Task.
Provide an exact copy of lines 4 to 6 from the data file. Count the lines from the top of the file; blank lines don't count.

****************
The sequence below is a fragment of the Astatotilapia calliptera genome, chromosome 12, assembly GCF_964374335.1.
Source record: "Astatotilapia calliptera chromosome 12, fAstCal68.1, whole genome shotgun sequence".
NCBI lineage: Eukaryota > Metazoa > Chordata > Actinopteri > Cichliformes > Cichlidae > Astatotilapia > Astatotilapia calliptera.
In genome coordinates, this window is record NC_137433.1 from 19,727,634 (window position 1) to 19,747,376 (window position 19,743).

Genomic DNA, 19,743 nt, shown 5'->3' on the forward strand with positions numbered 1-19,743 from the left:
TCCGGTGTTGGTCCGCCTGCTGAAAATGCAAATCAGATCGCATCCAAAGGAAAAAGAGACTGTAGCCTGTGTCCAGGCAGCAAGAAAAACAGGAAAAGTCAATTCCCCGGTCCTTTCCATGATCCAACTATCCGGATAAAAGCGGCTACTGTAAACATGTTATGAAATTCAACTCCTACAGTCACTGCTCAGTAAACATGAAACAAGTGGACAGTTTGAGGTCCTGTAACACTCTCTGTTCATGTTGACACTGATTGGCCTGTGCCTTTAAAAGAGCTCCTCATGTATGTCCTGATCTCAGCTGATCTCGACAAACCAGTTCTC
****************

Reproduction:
In genome coordinates, this window is record NC_137433.1 from 19,727,634 (window position 1) to 19,747,376 (window position 19,743).

Genomic DNA, 19,743 nt, shown 5'->3' on the forward strand with positions numbered 1-19,743 from the left:
TCCGGTGTTGGTCCGCCTGCTGAAAATGCAAATCAGATCGCATCCAAAGGAAAAAGAGACTGTAGCCTGTGTCCAGGCAGCAAGAAAAACAGGAAAAGTCAATTCCCCGGTCCTTTCCATGATCCAACTATCCGGATAAAAGCGGCTACTGTAAACATGTTATGAAATTCAACTCCTACAGTCACTGCTCAGTAAACATGAAACAAGTGGACAGTTTGAGGTCCTGTAACACTCTCTGTTCATGTTGACACTGATTGGCCTGTGCCTTTAAAAGAGCTCCTCATGTATGTCCTGATCTCAGCTGATCTCGACAAACCAGTTCTC